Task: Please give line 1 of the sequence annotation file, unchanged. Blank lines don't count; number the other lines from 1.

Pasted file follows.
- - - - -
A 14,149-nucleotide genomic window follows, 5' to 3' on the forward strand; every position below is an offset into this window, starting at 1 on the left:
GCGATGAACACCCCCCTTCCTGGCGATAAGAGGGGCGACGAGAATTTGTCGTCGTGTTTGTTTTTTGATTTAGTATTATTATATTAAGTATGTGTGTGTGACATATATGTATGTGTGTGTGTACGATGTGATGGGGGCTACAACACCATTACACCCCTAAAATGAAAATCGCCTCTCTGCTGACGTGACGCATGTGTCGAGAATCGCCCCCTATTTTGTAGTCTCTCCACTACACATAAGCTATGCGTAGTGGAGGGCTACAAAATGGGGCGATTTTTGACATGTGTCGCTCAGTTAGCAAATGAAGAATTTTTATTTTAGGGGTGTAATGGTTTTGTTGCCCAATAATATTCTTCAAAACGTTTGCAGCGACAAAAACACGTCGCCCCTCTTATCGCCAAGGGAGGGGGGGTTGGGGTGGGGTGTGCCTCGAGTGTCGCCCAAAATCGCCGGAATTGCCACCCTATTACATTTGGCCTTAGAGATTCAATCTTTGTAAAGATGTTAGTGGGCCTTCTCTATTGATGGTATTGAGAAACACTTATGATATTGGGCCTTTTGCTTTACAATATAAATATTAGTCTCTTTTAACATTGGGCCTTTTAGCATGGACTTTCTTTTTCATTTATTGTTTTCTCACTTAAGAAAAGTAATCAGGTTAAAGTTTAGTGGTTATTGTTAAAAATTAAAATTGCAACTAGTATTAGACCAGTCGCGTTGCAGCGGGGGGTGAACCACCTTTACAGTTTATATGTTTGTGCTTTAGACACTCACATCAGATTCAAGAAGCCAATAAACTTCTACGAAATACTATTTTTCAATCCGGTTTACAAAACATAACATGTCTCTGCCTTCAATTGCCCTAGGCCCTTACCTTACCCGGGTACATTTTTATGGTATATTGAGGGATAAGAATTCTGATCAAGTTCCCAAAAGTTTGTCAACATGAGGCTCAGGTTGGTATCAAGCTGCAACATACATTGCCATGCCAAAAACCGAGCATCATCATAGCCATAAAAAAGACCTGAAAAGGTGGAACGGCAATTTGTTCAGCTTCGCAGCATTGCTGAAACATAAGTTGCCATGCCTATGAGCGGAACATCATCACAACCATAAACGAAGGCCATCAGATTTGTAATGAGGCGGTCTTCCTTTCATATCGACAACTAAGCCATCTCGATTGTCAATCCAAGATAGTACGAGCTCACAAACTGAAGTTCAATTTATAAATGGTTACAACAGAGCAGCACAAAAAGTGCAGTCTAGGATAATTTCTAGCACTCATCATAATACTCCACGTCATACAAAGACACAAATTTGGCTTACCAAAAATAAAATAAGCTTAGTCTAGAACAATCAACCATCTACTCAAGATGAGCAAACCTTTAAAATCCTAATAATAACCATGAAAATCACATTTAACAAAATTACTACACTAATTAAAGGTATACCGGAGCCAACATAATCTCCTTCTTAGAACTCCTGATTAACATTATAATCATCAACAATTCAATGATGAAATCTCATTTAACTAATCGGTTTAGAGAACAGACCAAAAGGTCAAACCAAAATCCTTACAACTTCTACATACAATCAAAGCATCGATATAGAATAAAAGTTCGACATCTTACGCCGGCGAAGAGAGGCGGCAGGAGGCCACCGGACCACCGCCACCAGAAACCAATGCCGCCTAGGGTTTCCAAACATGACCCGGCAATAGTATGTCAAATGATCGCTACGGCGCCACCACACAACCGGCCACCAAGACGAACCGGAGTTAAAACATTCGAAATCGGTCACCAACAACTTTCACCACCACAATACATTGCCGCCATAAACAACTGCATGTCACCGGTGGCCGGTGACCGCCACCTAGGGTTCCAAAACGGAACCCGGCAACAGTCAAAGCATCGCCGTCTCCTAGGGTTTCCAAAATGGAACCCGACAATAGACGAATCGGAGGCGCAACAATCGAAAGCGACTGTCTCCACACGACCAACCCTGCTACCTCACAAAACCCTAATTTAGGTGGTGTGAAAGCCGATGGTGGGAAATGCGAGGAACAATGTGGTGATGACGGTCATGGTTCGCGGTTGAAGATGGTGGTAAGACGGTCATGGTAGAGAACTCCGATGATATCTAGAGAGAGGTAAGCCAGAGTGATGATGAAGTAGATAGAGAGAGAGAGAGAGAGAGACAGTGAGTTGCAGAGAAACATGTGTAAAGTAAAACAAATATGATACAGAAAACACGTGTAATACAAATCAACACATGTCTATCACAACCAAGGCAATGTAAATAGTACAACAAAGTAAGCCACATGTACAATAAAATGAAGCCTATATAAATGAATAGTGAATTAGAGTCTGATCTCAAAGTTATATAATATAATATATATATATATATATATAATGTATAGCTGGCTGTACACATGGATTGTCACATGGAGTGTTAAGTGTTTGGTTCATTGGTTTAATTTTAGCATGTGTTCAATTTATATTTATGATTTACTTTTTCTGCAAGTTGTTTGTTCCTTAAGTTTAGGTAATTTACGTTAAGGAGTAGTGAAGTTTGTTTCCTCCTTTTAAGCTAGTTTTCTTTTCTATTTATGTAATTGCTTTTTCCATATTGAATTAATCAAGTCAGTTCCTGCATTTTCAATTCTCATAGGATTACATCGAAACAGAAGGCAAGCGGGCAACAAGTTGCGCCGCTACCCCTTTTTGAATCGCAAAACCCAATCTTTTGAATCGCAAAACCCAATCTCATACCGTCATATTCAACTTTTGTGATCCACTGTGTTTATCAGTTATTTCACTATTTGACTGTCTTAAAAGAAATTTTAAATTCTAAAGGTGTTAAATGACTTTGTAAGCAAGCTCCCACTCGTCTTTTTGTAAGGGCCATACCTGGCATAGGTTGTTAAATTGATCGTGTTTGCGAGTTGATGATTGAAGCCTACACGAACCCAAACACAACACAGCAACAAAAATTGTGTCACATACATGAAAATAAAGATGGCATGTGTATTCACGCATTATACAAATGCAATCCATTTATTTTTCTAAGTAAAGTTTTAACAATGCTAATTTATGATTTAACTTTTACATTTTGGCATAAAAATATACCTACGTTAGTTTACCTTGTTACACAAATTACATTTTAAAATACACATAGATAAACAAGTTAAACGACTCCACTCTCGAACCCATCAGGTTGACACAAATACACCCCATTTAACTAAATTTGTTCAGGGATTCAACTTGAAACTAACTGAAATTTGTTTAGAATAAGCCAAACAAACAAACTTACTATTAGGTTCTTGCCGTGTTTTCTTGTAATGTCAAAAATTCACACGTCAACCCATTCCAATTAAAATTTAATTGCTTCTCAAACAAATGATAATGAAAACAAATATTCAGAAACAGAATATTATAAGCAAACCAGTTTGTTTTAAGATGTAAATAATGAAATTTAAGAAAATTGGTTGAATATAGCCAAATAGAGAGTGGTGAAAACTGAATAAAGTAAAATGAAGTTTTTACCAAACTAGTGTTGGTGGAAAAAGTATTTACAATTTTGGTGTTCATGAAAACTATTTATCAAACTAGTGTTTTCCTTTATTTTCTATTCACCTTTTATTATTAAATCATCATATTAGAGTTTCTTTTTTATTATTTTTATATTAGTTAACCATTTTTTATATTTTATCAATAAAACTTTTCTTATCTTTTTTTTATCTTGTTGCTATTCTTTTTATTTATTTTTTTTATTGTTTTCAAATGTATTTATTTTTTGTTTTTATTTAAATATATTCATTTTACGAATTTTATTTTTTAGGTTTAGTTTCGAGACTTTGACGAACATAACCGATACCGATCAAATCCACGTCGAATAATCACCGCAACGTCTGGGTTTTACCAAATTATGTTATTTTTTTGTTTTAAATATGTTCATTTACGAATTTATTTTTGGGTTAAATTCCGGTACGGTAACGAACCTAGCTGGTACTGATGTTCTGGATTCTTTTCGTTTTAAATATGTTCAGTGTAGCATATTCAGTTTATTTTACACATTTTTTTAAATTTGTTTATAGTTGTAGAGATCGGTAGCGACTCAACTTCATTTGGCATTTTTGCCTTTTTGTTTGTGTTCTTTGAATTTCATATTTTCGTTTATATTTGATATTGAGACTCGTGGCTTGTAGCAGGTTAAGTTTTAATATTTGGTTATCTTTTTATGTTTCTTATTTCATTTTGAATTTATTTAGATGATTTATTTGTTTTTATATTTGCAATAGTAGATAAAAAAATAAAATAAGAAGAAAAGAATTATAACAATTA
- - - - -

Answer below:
A 14,149-nucleotide genomic window follows, 5' to 3' on the forward strand; every position below is an offset into this window, starting at 1 on the left: